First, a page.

This year, the weather was ridiculously hot for the riders. According to a member of the escort team though it might not have been as bad as some would imagine, especially on Friday. The group added an extra water stop to their morning schedule to help out. The volunteer noted that staying hydrated is very important for the riders. In addition, he noted that the wind was coming in from the south, pushing the bikers. The support group volunteer noted that in the past he too has been a rider and said that it was much better to ride in 100-degree heat with the wind to your back than to ride into wind on a 70 degree day.

The group travels from Alton to Chicago in four legs. The first day they left Alton and made their overnight stop in Springfield. On Friday they planned to stop for the night in Normal. Saturday would be the longest day as the group would ride close to 100 miles from Normal to Romeoville. Then the ride would end on Sunday as the group rode into Chicago mid-day. There they participate in a special closing ceremony and disperse until next year.

This group of bike riders travel the route each year raising awareness and money for their programs. The Illinois Concerns of Police Survivors offer emotional support to families of fallen officers, provide youth camps for survivor children and do what they can in general to help families through a tragic time in their lives when an officer dies in the line of duty.

The group also honors those fallen with memorial services held during their annual rides. In 2015, the group participated in the dedication of the Williamsville overpass to Officer Bernard Skeeters, an Illinois State Trooper who was killed in the line of duty.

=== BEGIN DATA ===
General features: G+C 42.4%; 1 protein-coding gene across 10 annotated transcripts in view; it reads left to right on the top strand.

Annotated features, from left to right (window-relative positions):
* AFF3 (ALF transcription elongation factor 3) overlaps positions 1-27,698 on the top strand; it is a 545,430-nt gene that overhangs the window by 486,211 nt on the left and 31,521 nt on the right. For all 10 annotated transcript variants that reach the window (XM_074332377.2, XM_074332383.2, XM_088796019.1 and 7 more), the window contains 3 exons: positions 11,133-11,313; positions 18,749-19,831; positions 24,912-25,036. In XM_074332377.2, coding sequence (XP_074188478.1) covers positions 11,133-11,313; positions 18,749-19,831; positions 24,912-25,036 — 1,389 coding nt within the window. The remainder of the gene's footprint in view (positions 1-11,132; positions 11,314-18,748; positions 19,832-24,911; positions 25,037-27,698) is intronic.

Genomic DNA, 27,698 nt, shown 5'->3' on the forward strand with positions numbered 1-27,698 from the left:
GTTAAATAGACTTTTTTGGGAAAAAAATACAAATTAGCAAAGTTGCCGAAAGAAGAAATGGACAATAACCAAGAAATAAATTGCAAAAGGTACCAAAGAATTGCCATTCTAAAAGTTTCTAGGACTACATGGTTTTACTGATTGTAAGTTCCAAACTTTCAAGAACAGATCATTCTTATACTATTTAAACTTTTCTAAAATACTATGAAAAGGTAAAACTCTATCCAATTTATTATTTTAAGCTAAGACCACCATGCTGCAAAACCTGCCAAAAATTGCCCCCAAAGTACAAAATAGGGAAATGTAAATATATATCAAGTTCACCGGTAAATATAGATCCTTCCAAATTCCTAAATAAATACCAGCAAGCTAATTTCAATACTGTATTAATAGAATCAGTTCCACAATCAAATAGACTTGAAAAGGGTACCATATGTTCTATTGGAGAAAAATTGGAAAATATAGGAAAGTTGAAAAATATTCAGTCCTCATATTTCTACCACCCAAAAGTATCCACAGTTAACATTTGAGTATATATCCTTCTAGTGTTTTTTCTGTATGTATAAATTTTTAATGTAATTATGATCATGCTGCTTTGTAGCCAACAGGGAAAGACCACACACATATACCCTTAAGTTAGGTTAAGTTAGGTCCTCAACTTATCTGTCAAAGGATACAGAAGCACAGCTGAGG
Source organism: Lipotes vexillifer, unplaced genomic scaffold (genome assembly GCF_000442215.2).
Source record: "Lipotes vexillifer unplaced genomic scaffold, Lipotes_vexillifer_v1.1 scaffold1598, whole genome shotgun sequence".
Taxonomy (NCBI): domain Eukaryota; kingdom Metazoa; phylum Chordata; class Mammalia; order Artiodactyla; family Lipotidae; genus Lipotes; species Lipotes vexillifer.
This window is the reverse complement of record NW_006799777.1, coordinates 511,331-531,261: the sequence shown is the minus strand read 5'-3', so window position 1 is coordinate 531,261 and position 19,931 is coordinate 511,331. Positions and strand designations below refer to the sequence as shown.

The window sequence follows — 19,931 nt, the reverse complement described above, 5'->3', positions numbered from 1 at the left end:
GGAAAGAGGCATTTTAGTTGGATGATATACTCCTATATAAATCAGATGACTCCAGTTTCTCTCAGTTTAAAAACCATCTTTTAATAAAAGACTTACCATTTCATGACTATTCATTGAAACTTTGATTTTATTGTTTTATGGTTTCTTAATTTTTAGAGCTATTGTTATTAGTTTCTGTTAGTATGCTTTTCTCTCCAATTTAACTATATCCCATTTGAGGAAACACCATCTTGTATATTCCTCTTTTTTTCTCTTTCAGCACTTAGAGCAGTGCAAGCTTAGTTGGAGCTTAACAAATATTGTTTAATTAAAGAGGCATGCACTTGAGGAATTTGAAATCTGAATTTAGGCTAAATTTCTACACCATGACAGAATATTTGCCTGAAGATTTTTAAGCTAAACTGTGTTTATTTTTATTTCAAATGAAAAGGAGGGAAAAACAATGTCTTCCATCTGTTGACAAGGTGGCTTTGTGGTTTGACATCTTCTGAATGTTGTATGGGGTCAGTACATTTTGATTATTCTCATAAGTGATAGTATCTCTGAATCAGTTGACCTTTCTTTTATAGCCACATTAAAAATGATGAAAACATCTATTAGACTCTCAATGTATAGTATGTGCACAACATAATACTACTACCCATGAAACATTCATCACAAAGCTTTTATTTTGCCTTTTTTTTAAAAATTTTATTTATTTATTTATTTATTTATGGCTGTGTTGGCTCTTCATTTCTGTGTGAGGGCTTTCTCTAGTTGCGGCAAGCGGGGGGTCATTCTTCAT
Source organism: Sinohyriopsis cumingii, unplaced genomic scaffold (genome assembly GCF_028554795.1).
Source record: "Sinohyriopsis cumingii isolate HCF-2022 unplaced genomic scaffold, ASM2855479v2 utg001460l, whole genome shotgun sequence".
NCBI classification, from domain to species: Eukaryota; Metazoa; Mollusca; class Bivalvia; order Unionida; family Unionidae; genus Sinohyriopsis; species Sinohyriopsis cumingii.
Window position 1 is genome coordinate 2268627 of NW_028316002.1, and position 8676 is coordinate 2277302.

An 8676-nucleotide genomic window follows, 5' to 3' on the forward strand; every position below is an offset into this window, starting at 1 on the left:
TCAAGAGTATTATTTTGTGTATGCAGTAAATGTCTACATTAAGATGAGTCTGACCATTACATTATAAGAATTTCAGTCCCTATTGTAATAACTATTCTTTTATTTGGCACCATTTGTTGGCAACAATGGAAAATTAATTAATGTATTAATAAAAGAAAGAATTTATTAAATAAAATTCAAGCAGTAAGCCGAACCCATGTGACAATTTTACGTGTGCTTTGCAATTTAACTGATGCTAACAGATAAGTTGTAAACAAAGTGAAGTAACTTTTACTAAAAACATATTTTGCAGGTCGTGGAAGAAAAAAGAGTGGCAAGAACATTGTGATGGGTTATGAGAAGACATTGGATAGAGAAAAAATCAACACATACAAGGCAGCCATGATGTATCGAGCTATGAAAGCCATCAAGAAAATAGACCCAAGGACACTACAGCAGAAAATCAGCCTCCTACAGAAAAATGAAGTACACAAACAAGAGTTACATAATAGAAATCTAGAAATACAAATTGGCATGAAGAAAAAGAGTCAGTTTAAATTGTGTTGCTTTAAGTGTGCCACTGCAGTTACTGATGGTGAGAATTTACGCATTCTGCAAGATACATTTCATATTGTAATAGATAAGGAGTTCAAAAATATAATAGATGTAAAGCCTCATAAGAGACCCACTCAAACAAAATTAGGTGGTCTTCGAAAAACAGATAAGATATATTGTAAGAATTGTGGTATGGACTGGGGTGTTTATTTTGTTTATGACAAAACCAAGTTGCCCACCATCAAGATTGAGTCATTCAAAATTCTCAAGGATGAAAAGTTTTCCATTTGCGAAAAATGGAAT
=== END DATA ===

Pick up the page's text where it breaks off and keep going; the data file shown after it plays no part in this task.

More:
In 2017, Officer Johnson led the pack into the LRFD parking lot and was met with a banner telling the group that Officer Johnson had been named as the 2016-17 Officer of the year by the Lincoln Police Department. As the group gathered for lunch, Lincoln Police Chief Paul Adams presented Johnson with his medal and the plaque that bore his name along with past LPD Officers of the Year.

Johnson was given the award as the result of the part he played in assisting a young Lincoln family when the husband was having a heart attack in the middle of the night. Johnson was first on the scene, soon accompanied by other Lincoln PD and together they worked to do CPR and look after the family in the traumatic time. The young father and husband survived and was transported to the hospital where he was treated. After recovery, the entire family came to a Lincoln City Council meeting to publicly thank Johnson and the other officers, Robert Sherren, Shawn Pettit and Ryan Sullivan for their lifesaving assistance.

That same year, the Lincoln lunch stop served as the memorial tribute service for Randolph County Police Officer James Brockmeyer of the Chester PD who lost his life during a criminal pursuit.

Anyone wishing to donate to or learn more about the Illinois Concerns of Police Survivors may visit their website for more details.

[Nila Smith]